Across the street from the Mormon temple in Provo resides an unlikely neighbor: the nonprofit LGBTQ+ resource center Encircle. Established in 2017, Encircle contains programs and events that help to both empower queer youth and reunite families previously separated due to prejudice of sexual orientation and gender identity.
Encircle includes many different programs within the company to meet all of the needs of the diverse youth within the LGBTQ+ community. It is an unbiased organization with its core value being to unite and build bridges with other youth going through similar circumstances and to give them an opportunity to feel a sense of togetherness with others. Encircle provides resources for youth across the state such as friendship circles, outlets for creativity, and sponsored events that help to celebrate the community.
Along with giving young people a safe place for speaking about their identities, the organization promotes integration between communities. While it might be hard at times to do so, Encircle has always tried to build bridges between people to help them understand one another, even amidst the chaotic debate between religion and sexual orientation. The families of LGBTQ+ youth are welcomed within the organization with open arms and are often encouraged to attend with them to hopefully learn something themselves.
A teenager who regularly attends Encircle, Brianna Faler, describes her own experiences with Encircle. In an interview, Faler revealed to me what her life was like prior to attending Encircle and what positive impact Encircle has had on her, “I really didn’t have many friends. Ever since attending [Encircle], I’ve made many more friends than I previously had. People see me differently.” After a brief pause, she tells me more information. “I also get compliments whenever I wear the Encircle tee I own.”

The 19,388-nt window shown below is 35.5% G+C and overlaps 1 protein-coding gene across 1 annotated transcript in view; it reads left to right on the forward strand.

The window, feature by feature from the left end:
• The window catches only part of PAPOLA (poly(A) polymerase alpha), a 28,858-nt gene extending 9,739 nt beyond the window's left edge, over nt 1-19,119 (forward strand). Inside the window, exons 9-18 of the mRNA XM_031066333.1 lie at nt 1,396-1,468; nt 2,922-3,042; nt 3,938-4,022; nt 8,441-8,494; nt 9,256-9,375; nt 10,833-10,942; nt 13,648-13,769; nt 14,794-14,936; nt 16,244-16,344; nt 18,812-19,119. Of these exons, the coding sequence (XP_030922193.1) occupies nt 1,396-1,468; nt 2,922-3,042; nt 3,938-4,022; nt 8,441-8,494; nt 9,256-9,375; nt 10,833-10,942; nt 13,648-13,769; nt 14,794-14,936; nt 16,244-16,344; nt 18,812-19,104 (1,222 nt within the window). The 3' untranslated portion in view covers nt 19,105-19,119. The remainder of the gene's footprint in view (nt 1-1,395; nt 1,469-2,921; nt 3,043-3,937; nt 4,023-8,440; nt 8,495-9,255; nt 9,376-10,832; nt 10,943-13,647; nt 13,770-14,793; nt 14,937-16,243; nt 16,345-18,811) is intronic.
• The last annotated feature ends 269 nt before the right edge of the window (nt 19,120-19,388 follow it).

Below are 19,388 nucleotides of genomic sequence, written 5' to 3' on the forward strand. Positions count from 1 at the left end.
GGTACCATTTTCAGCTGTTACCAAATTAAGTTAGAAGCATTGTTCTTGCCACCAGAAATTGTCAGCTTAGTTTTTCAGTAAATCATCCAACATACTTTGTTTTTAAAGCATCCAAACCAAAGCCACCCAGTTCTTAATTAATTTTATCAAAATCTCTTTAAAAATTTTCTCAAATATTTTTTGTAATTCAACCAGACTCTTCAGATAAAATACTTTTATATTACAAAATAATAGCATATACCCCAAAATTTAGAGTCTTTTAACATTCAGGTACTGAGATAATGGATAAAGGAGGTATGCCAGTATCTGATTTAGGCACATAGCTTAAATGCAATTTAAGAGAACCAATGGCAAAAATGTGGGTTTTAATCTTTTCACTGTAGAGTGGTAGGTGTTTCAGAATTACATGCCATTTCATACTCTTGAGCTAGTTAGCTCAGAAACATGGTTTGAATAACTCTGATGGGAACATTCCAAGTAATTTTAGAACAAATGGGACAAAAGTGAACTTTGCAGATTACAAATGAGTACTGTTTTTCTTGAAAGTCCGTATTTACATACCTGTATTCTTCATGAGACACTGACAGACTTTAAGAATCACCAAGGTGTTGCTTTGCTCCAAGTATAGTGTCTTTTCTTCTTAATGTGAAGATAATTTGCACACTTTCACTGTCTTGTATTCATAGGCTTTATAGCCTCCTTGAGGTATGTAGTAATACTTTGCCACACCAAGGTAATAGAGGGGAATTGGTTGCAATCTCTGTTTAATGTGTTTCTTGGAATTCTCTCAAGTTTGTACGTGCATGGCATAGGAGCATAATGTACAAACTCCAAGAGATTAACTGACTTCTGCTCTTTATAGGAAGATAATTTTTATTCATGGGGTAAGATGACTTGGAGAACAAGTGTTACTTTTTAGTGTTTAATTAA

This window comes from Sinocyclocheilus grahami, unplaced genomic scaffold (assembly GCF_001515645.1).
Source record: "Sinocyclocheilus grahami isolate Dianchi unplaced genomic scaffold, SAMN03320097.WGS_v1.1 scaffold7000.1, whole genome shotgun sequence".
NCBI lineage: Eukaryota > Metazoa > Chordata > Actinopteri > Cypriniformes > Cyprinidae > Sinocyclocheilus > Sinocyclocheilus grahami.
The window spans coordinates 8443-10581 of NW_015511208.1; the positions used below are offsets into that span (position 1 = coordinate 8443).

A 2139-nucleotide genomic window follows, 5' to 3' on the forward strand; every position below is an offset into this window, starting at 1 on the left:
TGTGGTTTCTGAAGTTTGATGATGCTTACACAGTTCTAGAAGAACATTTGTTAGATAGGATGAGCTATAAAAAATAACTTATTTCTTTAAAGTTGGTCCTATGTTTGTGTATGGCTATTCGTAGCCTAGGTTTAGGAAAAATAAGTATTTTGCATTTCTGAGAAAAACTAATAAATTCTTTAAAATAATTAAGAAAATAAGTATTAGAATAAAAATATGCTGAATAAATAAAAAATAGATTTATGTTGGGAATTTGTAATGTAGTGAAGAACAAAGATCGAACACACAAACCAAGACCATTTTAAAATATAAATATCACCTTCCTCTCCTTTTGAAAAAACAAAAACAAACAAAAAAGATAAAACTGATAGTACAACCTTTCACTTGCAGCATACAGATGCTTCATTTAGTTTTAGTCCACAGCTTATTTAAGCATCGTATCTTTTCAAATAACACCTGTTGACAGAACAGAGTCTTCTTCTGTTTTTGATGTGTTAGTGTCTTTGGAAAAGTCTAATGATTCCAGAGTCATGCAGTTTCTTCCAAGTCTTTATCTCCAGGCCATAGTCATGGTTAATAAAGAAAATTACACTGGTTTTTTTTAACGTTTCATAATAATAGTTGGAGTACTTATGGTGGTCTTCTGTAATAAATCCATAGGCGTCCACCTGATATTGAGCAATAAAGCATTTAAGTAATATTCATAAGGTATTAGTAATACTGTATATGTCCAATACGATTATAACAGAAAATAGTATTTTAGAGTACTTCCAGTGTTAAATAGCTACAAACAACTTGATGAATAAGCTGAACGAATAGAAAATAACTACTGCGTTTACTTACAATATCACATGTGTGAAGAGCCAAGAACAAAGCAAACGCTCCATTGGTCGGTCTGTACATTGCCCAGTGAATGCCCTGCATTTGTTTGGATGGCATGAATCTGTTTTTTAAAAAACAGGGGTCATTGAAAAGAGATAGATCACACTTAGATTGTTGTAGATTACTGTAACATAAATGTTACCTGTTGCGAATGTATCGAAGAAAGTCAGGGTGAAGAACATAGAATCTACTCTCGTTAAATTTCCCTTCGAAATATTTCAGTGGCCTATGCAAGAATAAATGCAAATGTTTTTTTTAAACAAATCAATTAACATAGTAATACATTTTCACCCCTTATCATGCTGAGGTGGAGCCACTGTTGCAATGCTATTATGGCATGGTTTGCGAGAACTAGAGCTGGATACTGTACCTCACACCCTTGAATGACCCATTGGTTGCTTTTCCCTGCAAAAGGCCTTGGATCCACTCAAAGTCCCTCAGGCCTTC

The organization offers a place where people can be themselves and feel proud of who they are. While Encircle sounds lovely in theory, I also got an opportunity to ask Faler her thoughts about the establishment and why she thought of it as an important resource for the LGBTQ+ community. As an LGBTQ+ teen living in the Provo area, Faler noted why she considered Encircle to be an important resource, “Utah Valley, in my opinion, is one of the most conservative places in Utah. There’s plenty of LGBTQ+ kids in the heart of it, and there are people that care enough to try and find somewhere for those kids to go if they get disowned or have nowhere safe to go.”
With endorsements by celebrities such as Tyler Glenn and Dan Reynolds, the institution continues to grow and thrive. Recently, because of their overwhelming success, Encircle has been able to open up a new location in Salt Lake City.
As I wrapped up the interview with Faler, I asked who she believes should consider attending. “I recommend that anyone goes to Encircle. It’s an eye-opening experience for what it’s like to be an LGBTQ+ teen in Utah.”
There have been plenty of advancements within the country regarding the rights of the LGBTQ+ community, though it wasn’t always this way. It was only in 2003 - fifteen years ago - that sodomy laws were ruled unconstitutional by the United States Supreme Court. In 2007, a Utah senator attempted to reinstate these laws. Although Salt Lake City has the highest density in the country of same-sex parents, Utah holds another top spot for LGBTQ+ people: suicide. Since 2011, Utah has doubled in their rates of LGBTQ+ teen suicides whereas the rest of the country had not seen any substantial upsurges. Encircle is important to guide LGBTQ+ teens from their somewhat bleak reality into a lifetime of hope and self-love.